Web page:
inflection

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Related to accidence: accedence, exceedance, Inflections

inflection

 [in´flek-shun]
the act of bending inward, or the state of being bent inward.

in·flec·tion

, inflexion (in-flek'shŭn),
1. An inward bending.
2. Obsolete term for diffraction.
[L. in-flecto, pp. -flexus, to bend]

inflection

/in·flec·tion/ (-flek´shun) the act of bending inward, or the state of being bent inward.

inflection

the act of bending inward or the state of being bent inward.

in·flec·tion

, inflexion (in-flek'shŭn)
An inward bending.
[L. in-flecto, pp. -flexus, to bend]

inflection, inflexion

the act of bending inward, or the state of being bent inward.
References in periodicals archive ?
What all of this contributes is a reduction in the opportunity to rely on linguistic accidence, or, returning to Bernard William's expression, to fetishize assertion.
And by accidence or coincidence, a high profile symposium was organised shortly after the statement by Future Trends Foundation (an independent, albeit NCP funded, think-tank) in collaboration with UNIMISS, debated questions that must urgently be addressed regarding post-referendum Sudan -- should it emerge as one united country, or as two sovereign states.
They asked whether hospitals routinely checked with social service departments to see whether children admitted to accidence and emergency departments were subject to child protection plans.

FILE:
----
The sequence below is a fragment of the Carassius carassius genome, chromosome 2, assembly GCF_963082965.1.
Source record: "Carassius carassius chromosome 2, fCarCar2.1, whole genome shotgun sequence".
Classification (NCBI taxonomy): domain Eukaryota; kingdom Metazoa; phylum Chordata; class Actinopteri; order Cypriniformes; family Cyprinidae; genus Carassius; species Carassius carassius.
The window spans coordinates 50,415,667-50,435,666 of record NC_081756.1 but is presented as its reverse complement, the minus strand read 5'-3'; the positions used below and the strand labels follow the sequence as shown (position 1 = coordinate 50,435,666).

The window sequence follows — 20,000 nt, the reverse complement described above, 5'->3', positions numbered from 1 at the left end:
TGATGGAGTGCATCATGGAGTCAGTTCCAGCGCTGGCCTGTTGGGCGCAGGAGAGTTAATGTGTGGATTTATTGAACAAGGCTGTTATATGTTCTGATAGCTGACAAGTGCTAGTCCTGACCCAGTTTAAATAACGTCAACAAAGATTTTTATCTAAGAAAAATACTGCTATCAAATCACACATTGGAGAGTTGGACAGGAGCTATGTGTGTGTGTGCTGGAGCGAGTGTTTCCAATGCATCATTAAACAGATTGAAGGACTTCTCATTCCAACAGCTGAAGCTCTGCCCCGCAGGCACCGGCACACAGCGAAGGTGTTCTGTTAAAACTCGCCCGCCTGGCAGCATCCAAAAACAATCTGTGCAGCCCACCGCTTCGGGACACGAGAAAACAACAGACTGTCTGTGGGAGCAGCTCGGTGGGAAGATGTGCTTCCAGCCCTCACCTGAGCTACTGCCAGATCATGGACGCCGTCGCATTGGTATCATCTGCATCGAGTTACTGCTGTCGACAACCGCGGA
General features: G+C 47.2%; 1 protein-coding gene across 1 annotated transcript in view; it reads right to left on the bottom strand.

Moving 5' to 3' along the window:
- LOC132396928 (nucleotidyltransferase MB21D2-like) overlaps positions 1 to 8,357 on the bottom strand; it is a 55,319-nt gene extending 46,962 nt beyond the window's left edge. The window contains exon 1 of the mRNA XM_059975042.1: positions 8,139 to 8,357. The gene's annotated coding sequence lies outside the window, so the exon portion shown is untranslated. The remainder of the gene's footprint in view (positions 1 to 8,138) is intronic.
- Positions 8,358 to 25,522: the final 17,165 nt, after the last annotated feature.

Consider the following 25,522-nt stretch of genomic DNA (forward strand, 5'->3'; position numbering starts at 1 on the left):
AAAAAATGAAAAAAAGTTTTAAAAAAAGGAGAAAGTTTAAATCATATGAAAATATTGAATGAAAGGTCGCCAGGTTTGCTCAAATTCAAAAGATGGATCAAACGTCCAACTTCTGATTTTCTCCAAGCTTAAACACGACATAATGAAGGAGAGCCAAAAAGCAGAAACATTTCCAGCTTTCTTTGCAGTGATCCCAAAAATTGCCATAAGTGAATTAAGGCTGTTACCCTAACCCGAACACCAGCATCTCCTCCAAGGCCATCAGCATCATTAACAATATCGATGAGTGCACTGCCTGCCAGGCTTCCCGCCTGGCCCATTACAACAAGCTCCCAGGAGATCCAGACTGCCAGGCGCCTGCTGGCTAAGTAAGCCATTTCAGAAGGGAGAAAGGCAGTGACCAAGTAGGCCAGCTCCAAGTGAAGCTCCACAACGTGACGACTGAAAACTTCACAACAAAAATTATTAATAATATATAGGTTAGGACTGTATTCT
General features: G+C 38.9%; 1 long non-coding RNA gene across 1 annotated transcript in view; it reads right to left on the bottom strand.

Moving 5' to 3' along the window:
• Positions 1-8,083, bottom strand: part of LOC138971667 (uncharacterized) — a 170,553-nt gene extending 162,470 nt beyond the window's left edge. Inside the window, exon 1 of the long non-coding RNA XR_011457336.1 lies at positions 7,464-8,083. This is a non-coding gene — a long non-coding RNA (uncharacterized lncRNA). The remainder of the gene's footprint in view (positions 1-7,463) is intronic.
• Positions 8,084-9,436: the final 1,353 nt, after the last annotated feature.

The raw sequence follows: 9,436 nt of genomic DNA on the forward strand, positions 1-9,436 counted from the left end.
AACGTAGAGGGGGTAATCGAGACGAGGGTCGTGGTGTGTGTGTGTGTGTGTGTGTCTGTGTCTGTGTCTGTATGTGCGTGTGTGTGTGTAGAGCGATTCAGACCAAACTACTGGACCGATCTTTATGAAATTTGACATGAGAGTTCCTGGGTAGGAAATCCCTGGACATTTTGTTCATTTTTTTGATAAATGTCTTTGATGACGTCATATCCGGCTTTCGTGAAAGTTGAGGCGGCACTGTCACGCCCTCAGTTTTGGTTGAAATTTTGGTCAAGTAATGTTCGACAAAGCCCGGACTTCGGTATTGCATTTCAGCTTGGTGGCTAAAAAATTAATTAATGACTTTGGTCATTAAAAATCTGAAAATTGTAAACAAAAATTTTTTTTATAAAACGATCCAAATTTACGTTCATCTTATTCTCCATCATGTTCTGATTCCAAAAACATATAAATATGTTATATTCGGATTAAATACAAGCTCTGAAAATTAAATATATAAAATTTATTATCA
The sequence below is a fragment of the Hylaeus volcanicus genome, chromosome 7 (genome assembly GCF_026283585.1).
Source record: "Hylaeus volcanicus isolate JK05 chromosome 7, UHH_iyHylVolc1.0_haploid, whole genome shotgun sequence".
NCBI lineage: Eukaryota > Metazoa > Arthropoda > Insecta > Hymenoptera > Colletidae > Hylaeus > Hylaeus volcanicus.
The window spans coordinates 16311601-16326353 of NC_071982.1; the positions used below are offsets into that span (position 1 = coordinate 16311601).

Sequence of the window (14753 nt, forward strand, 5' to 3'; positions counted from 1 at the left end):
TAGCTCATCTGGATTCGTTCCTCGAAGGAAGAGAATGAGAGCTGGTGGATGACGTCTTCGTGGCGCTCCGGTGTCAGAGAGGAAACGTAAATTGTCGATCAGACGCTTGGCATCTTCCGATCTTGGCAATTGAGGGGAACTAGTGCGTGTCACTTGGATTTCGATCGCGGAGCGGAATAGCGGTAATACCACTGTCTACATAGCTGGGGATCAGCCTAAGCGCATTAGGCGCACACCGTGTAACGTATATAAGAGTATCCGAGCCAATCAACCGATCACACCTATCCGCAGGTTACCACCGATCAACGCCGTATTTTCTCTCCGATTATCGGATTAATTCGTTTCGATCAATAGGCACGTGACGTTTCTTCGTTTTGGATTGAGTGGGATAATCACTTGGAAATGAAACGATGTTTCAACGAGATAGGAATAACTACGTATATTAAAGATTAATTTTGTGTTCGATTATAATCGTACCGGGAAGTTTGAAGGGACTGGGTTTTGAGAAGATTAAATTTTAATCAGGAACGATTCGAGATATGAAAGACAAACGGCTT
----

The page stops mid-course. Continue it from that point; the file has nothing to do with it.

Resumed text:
It is likely that innovations in worker safety technologies or increased public concern over such accidents would cause changes to accidence avoidance costs.
a place where the individual man can form new synthesis, where the accidence of friendship and association can open a man's eyes to a part of human life remote and perhaps superficially incompatible, which can form in men their harmony and their synthesis" (Cf.
But suppose accidence results in an industry starting up in a particular place.
It "unlids all the accidence concealed by 'normal' uses of words in order to show how many different routes it would be possible to take from any given point in the discourse.
Morris believed, for example, that translations into modern European languages should reject elegant paraphrase in favor of direct speech, inflected by traces of the accidence of their ancient originals, and that classical epics belonged not to a lone genius or even a lineage of transcribers, but to "the people of that time, who were the real authors of the Homeric poems.
His soliloquies on fate and historical accidence, delivered to an overwrought Monty Bodkin, are among the best things that Wodehouse ever wrote.
If I wrote of personal love or sorrow in free verse, or in any rhythm that left it unchanged, amid all its accidence, I would be full of self-contempt because of my egotism and indiscretion.
8) They learned not just to read Latin but to write and speak it, beginning with William Lily's A Shorte Introduction of Grammar and learning accidence and syntax in his Brevissima Institutio, a textbook illustrated with examples from a range of Latin writers that students were set to memorise and imitate.
Sponsorship, exposure and visibility by the mentor facilitate the protege's accidence into a position where he/she can emerge as a charismatic leader.